Conviction: The Complete Series ran thirteen episodes, a run of such brevity that one might ask as he looks at the tag, “From the Creator of Law and Order,” why Dick Wolf finds it necessary to add one more courtroom-based show to his laundry list of similarly themed projects. I was prepared for another simulation of the basic L&O format, and that did not excite me. And who knows? Perhaps Conviction is a needless clone of Wolf’s other more successful ventures. As someone, who has never…seen an episode of his previous material, I really couldn’t say one way or the other. What I can say is that Conviction enjoys the benefits of solid writing, a talented cast, and compelling character development.
While the series can sometimes stretch too far across that line of realism that a good courtroom drama straddles so well, the outlandish idea that all these young attorneys could exist under one roof and get involved in so many perilous physical and emotional ventures never ceases to entertain. Remember, it’s still a fictional series, realistic or not, and while the plots seem like a little much for one core group’s experiences, they have a way of baiting hooks that no unsuspecting viewer with a pulse can fail to bite. The finale goes for the throat and exemplifies this everything-but-the-kitchen-sink mentality of the show, but still layers on enough suspense to quench viewers’ doubts. I wish there had been more than thirteen episodes, but after seeing all the other like-minded shows (most of which were dreamed up by the same creator) that just go on and on and on, it’s refreshing to know we have an example of courtroom drama with a clear beginning, middle, and end.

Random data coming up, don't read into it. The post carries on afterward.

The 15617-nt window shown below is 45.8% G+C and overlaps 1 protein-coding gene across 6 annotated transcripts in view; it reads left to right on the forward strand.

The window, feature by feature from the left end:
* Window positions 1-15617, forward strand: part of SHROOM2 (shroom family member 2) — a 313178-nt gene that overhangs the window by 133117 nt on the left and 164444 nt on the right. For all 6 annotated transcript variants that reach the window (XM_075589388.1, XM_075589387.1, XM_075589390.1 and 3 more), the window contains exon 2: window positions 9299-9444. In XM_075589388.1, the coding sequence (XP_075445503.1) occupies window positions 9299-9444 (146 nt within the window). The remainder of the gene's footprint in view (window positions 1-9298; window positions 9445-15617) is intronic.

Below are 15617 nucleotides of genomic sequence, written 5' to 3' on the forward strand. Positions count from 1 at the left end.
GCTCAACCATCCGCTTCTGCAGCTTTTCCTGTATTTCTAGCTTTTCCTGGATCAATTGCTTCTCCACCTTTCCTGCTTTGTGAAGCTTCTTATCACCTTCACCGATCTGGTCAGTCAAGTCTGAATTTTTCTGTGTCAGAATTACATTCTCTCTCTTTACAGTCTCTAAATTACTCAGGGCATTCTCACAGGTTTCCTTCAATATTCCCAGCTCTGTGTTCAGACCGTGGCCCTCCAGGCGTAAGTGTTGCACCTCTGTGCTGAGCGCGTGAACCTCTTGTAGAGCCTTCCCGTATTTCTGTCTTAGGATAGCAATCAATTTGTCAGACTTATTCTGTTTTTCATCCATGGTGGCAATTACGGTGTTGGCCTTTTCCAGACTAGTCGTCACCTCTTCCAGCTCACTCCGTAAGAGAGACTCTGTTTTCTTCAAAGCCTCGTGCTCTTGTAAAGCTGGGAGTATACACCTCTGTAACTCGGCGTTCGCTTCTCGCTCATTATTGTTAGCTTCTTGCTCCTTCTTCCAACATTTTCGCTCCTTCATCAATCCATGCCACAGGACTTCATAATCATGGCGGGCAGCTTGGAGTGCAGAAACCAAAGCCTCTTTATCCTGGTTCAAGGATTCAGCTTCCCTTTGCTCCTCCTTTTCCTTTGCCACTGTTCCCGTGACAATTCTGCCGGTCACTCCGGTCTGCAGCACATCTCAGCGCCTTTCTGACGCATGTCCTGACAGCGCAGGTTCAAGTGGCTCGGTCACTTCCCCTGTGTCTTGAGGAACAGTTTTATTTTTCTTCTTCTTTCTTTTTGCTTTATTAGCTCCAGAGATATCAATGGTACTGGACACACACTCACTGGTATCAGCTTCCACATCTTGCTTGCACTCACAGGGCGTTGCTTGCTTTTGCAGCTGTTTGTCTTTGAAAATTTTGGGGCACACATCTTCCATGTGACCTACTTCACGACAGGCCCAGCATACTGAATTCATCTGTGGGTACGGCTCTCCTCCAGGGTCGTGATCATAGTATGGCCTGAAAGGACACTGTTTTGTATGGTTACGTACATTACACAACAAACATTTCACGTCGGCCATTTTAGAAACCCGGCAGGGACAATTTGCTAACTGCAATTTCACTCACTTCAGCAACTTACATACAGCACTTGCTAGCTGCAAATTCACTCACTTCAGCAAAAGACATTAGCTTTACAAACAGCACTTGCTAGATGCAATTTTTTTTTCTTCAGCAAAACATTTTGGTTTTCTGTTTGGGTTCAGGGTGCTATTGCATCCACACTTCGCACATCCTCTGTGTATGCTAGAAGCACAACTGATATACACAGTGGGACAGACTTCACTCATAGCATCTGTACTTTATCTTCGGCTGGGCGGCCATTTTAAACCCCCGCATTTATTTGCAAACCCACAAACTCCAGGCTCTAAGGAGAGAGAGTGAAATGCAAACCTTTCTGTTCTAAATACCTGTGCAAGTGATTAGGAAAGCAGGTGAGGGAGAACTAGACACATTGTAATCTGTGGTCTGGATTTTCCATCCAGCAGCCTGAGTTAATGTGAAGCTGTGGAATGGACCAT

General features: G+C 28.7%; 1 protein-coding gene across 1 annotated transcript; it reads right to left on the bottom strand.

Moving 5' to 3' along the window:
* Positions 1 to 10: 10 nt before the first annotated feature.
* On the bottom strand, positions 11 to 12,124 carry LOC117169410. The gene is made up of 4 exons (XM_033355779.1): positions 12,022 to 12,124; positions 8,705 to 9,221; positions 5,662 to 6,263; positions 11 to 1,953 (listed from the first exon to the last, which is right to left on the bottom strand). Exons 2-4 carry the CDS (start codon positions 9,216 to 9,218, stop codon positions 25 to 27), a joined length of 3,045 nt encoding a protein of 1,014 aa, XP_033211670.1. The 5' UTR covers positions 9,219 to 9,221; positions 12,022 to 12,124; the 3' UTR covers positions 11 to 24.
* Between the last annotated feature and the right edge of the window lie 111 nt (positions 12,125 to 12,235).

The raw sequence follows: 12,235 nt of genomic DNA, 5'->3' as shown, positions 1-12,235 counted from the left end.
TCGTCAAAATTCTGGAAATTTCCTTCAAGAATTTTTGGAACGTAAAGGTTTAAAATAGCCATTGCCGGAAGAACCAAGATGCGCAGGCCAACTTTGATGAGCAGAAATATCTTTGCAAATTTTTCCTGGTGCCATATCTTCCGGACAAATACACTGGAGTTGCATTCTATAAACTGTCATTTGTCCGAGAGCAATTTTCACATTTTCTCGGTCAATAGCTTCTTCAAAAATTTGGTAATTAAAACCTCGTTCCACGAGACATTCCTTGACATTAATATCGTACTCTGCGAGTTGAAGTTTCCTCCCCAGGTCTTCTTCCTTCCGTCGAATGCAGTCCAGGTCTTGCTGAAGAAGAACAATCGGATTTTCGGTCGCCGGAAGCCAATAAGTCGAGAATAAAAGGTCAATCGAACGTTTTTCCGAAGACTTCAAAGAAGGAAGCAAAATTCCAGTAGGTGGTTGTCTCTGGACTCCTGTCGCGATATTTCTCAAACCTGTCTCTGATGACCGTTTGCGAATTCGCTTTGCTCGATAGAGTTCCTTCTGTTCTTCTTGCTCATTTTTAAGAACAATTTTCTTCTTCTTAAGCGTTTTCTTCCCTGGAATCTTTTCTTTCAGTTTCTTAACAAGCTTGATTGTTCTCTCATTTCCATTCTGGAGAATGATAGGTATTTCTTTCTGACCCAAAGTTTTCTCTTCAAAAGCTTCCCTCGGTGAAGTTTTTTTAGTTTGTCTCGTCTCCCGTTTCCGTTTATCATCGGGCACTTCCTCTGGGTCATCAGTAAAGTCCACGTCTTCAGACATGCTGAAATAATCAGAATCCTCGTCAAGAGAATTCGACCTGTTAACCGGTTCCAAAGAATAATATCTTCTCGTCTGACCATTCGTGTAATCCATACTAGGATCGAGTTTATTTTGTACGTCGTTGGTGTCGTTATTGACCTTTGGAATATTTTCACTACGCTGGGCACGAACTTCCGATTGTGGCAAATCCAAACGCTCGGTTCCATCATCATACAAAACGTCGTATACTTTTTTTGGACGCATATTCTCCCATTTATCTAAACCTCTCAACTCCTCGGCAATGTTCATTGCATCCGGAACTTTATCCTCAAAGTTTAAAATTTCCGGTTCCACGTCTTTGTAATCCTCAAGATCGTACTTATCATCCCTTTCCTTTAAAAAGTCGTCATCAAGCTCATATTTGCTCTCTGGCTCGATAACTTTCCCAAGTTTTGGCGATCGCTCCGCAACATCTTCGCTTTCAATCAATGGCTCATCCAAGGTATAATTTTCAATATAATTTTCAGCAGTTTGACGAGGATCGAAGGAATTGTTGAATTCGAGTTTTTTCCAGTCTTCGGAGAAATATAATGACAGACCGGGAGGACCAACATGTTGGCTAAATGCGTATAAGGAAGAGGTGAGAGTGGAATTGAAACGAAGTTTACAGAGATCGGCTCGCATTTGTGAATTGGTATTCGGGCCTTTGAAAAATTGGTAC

Visual choices are aptly handled with use of shadow and light that are as close to perfect as any one film or original series can get. The anamorphic 1.78:1 presentation boasts sharp contrast, deep blacks, and rich coloring schemes, that work together to create a picture pound-for-pound better than most widescreen transfers you will find on DVD. It’s the new face of television, and I like what I see.
The soundtrack carries a number of smooth melodies ideal to the show’s central theme. These are hard-working youths forging the world of tomorrow one case at a time in the heart of a city with a high demand for justice. The selections are always mindful, and well-suited to the series. What I love most about this 5.1 track is that it does not overdo anything. It’s high energy, but volume remains at a comfortable, consistent level throughout.
Seven pretty anemic character biographies are the only bonus materials to accompany the set. While informative and worth a glance, there is nothing presented that would not be better learned from a viewing of each episode.
Fun, hip, and refreshing, Conviction suffers from being a late entry in an oversaturated genre. The fact Wolf created this oversaturated genre lends credence to the old adage: You are your own worst enemy. This set has a superb A/V presentation, and is definitely worth a look. Just don’t expect a full plate of extras to enhance the overall experience.
Special Features List
- Seven Character Biographies